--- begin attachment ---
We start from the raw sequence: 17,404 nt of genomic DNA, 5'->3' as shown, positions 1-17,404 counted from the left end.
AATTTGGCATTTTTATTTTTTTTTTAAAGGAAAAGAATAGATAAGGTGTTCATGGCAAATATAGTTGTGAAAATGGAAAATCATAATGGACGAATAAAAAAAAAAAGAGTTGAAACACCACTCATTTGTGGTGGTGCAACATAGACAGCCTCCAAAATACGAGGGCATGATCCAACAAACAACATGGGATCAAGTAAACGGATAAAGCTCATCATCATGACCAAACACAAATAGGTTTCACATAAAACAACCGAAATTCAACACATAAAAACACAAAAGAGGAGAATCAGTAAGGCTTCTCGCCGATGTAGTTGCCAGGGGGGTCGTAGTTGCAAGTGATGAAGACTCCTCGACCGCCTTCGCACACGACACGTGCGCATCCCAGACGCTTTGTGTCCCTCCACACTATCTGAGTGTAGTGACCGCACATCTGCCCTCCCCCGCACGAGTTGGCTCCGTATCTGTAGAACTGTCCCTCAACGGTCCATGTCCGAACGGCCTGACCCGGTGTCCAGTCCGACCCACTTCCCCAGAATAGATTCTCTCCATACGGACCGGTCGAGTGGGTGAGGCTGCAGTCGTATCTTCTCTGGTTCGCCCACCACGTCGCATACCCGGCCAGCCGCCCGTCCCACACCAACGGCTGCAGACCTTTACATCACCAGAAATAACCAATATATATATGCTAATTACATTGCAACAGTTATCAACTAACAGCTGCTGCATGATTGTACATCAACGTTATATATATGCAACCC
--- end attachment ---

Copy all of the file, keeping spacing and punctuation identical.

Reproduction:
We start from the raw sequence: 17,404 nt of genomic DNA, 5'->3' as shown, positions 1-17,404 counted from the left end.
AATTTGGCATTTTTATTTTTTTTTTAAAGGAAAAGAATAGATAAGGTGTTCATGGCAAATATAGTTGTGAAAATGGAAAATCATAATGGACGAATAAAAAAAAAAAGAGTTGAAACACCACTCATTTGTGGTGGTGCAACATAGACAGCCTCCAAAATACGAGGGCATGATCCAACAAACAACATGGGATCAAGTAAACGGATAAAGCTCATCATCATGACCAAACACAAATAGGTTTCACATAAAACAACCGAAATTCAACACATAAAAACACAAAAGAGGAGAATCAGTAAGGCTTCTCGCCGATGTAGTTGCCAGGGGGGTCGTAGTTGCAAGTGATGAAGACTCCTCGACCGCCTTCGCACACGACACGTGCGCATCCCAGACGCTTTGTGTCCCTCCACACTATCTGAGTGTAGTGACCGCACATCTGCCCTCCCCCGCACGAGTTGGCTCCGTATCTGTAGAACTGTCCCTCAACGGTCCATGTCCGAACGGCCTGACCCGGTGTCCAGTCCGACCCACTTCCCCAGAATAGATTCTCTCCATACGGACCGGTCGAGTGGGTGAGGCTGCAGTCGTATCTTCTCTGGTTCGCCCACCACGTCGCATACCCGGCCAGCCGCCCGTCCCACACCAACGGCTGCAGACCTTTACATCACCAGAAATAACCAATATATATATGCTAATTACATTGCAACAGTTATCAACTAACAGCTGCTGCATGATTGTACATCAACGTTATATATATGCAACCC